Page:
Friday 25th November 2011
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The New Zealand dollar held near an eight-month low as ongoing fears over Europe’s sovereign debt crisis nag at investors’ confidence, as the nation prepares for tomorrow’s general election.
The kiwi fell to 74.15 US cents, from 74.37 at 5pm yesterday, after dropping as low as 73.80 cents, the weakest level since March 22.
New Zealand’s general election is likely to see the incumbent National-led administration retain the Treasury benches, with the latest NZ Herald-Digi Poll survey showing Prime Minister John Key’s party winning more than 50 percent of the party vote. Though that would give Key’s party an unprecedented governing majority under the Mixed Member Proportional electoral system, it’s still close enough that he may need support parties.
Support for the opposition Labour Party fell 1.1 percentage points to 28 percent, while the Green Party’s support was down to 11.8 percent and NZ First are on 5.2 percent.
Bank of New Zealand strategist Mike Burrowes said there are clearly much bigger things happening globally impacting on the currency, and the only way the election could lead to uncertainty for the kiwi is if there is a week or two where a coalition is formed.
“If you have the expected result though it won’t have too much effect on the market,” he said.
The kiwi dollar’s weakness comes as the pound fell to a seven-week low against the US dollar after German Chancellor Angela Merkel said joint Euro bonds would send the “wrong signal,” spooking already fragile investor confidence.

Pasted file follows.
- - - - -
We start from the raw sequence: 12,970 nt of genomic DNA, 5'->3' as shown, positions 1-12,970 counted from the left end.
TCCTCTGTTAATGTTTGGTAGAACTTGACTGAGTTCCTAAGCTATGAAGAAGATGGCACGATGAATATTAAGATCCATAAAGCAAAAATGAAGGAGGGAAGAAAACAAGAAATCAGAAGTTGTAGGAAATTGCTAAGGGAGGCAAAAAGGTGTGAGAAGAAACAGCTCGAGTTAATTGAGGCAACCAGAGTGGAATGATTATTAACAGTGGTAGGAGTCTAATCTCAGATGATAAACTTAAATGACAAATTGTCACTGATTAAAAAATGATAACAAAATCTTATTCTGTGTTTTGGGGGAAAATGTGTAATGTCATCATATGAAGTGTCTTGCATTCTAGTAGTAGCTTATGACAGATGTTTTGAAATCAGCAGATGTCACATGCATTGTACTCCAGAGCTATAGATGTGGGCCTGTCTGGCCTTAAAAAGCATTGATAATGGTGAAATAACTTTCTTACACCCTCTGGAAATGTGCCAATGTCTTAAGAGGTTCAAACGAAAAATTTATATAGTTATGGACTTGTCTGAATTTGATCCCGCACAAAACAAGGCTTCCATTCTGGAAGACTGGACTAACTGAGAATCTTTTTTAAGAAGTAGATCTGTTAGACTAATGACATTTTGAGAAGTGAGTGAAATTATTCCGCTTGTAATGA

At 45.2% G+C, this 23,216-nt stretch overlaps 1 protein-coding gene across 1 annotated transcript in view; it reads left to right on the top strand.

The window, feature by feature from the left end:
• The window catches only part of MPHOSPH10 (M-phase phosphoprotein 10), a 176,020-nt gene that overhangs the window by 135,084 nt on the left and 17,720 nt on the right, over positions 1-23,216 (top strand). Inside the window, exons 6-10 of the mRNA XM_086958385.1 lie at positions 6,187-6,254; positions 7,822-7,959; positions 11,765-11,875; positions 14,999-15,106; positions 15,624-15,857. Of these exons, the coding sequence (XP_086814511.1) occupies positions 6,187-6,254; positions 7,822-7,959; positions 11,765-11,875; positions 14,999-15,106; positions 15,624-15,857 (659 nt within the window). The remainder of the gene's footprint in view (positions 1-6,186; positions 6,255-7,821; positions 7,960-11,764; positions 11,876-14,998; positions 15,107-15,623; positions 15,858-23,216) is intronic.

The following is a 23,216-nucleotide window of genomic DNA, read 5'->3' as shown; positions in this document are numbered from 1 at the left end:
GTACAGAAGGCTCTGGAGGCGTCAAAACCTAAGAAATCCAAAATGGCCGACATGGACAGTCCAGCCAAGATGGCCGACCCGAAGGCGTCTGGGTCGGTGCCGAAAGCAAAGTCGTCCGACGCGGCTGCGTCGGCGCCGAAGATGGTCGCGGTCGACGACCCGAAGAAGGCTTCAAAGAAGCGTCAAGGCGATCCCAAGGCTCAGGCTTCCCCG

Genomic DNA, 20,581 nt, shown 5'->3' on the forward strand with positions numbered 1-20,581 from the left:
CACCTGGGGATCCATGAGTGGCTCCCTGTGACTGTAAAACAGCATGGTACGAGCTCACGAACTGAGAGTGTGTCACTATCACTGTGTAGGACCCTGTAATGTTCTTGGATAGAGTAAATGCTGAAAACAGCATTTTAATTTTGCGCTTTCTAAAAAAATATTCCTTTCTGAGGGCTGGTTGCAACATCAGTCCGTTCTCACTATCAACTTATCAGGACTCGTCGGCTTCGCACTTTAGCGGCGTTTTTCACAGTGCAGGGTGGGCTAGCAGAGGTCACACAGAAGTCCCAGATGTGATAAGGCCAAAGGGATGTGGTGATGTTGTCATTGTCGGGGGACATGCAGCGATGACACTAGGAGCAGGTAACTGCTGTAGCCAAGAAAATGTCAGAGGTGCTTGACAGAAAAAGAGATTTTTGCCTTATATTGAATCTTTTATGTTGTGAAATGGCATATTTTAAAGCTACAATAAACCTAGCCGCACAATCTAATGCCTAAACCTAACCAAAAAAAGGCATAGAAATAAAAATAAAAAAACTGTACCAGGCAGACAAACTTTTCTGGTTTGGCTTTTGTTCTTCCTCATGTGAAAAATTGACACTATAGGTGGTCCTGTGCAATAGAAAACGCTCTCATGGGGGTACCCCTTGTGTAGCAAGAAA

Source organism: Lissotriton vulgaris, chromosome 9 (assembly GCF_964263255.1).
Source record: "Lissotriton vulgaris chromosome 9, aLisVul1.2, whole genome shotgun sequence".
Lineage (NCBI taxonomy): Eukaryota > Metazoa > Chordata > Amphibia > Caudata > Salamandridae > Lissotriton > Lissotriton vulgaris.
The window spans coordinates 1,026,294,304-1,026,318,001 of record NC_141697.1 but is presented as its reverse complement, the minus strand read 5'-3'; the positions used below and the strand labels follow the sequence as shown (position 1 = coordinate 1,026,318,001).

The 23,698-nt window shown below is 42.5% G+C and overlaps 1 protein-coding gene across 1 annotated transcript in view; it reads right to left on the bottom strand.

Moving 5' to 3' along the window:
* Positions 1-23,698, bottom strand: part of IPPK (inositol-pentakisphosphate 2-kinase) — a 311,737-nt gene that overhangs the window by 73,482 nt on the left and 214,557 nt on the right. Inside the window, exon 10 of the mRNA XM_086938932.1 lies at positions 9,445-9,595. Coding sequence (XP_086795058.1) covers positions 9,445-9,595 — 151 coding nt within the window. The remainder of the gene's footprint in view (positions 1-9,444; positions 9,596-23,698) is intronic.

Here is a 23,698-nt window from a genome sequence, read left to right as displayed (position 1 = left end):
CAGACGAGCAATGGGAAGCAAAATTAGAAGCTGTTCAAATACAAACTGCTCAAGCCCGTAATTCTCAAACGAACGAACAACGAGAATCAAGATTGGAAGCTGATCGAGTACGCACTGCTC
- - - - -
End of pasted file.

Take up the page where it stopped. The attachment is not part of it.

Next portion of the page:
Merkel said she remained opposed to joint euro bonds, damping optimism the policy would help resolve the debt crisis, Bloomberg reported.
Earlier this week, Germany failed to find buyers for 35 percent of the 6 billion euros of government bonds it put up for sale. The failed auction underpinned concerns Europe’s debt crisis is driving away investors from the region.
Trading is expected to be thin over the next day with US markets closed for the Thanksgiving holiday. BNZ’s Burrowes said the markets are using it as an “excuse to have a breather,” with no international data scheduled for release across the weekend it should be quite globally.
New Zealand has no major data scheduled for release today either.
The Kiwi dollar fell to 76.15 Australian cents from 76.32 yesterday and declined to 57.18 yen from 57.28 yen. It was little changed at 55.58 euro cents from 55.57 euro cents and increased to 47.84 British pence from 47.79 yesterday.
The trade weighted index declined to 66.36 from 66.47 yesterday.
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